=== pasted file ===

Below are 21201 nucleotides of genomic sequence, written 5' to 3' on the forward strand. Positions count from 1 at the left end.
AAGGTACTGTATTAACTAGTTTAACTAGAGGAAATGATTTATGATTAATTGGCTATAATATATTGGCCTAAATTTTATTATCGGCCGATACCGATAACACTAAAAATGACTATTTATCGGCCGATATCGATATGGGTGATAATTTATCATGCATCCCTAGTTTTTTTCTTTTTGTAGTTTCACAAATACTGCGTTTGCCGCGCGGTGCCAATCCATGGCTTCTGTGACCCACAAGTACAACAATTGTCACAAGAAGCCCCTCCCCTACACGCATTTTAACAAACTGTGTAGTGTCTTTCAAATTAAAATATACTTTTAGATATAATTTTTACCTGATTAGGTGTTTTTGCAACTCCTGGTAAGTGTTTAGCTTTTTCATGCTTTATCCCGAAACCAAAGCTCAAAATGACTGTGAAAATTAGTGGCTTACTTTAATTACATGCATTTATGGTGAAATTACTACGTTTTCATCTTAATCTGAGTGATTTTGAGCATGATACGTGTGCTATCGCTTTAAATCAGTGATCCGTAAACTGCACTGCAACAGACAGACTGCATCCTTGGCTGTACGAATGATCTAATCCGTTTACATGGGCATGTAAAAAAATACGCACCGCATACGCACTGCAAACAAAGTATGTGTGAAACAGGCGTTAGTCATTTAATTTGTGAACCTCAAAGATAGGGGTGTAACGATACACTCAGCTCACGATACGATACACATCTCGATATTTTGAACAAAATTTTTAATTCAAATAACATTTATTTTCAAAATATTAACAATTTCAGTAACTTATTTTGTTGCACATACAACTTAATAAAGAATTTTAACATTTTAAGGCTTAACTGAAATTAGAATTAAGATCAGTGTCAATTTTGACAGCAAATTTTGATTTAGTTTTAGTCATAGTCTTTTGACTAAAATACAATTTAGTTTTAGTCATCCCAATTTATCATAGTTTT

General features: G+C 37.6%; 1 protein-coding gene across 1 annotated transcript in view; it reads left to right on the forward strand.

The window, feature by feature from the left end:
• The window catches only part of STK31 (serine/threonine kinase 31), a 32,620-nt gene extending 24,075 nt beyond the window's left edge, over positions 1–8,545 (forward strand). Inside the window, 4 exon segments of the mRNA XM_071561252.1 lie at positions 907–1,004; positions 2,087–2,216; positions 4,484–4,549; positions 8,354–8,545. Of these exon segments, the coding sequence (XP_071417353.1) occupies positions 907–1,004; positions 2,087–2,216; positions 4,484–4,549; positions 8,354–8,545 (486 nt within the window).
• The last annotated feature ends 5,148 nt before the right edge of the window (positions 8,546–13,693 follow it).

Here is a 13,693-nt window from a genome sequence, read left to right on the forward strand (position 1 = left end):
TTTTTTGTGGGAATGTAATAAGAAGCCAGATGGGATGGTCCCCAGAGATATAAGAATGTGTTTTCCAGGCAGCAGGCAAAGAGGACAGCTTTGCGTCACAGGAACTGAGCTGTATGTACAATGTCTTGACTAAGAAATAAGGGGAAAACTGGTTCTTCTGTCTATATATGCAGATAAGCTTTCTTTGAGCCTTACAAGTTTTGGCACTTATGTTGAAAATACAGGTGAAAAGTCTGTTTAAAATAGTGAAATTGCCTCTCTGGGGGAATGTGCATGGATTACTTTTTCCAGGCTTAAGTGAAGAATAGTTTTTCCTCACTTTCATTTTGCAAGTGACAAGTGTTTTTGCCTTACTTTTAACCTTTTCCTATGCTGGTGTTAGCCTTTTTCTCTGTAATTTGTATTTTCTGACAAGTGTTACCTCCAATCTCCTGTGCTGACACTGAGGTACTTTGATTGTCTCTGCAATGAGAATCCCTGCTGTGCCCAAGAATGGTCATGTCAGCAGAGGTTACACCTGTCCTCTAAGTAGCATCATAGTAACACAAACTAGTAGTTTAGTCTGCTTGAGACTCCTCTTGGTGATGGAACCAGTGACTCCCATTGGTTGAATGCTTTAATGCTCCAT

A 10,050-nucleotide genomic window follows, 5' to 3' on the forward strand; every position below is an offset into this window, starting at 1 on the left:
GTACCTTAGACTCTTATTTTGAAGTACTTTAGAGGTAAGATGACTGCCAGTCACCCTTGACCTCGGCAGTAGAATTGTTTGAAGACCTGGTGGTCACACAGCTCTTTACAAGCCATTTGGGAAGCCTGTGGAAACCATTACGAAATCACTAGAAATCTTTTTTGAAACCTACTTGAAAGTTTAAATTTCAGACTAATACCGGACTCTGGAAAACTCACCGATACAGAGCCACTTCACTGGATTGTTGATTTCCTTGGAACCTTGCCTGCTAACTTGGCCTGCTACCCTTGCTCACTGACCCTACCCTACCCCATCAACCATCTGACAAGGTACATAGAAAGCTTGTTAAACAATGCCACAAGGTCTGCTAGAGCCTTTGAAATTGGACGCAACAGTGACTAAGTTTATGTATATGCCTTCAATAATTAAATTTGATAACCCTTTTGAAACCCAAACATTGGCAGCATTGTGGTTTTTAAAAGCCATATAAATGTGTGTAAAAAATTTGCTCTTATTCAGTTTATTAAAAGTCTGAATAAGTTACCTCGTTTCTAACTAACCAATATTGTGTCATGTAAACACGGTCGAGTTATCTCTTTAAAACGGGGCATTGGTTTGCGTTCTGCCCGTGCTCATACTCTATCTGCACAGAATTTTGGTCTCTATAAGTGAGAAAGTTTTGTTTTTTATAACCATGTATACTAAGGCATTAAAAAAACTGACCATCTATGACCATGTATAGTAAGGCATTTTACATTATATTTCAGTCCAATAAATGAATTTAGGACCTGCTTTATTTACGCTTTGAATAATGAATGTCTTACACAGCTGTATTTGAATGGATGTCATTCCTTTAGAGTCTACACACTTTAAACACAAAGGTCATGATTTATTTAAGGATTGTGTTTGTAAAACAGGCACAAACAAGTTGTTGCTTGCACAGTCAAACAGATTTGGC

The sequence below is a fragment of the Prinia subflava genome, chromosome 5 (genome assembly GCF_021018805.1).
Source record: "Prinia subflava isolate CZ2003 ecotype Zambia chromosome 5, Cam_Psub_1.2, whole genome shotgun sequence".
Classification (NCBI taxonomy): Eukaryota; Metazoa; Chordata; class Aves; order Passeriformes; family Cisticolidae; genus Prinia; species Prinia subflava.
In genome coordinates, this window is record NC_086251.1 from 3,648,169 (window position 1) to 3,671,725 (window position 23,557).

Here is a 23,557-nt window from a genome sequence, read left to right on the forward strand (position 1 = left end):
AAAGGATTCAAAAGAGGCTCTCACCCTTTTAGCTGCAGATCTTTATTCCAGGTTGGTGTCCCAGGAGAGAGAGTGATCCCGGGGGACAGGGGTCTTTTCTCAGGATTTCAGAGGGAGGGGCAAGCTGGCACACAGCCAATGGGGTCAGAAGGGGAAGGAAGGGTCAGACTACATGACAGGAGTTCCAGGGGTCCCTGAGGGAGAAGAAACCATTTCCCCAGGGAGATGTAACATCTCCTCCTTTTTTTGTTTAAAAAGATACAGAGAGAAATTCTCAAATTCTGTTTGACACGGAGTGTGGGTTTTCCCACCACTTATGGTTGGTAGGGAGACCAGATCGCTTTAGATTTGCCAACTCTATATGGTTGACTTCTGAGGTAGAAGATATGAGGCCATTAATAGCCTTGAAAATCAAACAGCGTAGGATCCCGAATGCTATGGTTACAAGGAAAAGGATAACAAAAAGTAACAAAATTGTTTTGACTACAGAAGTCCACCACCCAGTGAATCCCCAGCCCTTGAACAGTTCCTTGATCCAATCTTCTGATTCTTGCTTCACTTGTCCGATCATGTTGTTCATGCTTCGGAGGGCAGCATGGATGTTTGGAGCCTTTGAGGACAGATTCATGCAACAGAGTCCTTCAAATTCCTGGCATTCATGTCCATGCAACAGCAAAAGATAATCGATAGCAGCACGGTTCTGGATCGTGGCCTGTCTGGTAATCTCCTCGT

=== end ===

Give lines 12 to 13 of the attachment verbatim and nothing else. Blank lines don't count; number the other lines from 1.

Source record: "Prinia subflava isolate CZ2003 ecotype Zambia chromosome 5, Cam_Psub_1.2, whole genome shotgun sequence".
Classification (NCBI taxonomy): Eukaryota; Metazoa; Chordata; class Aves; order Passeriformes; family Cisticolidae; genus Prinia; species Prinia subflava.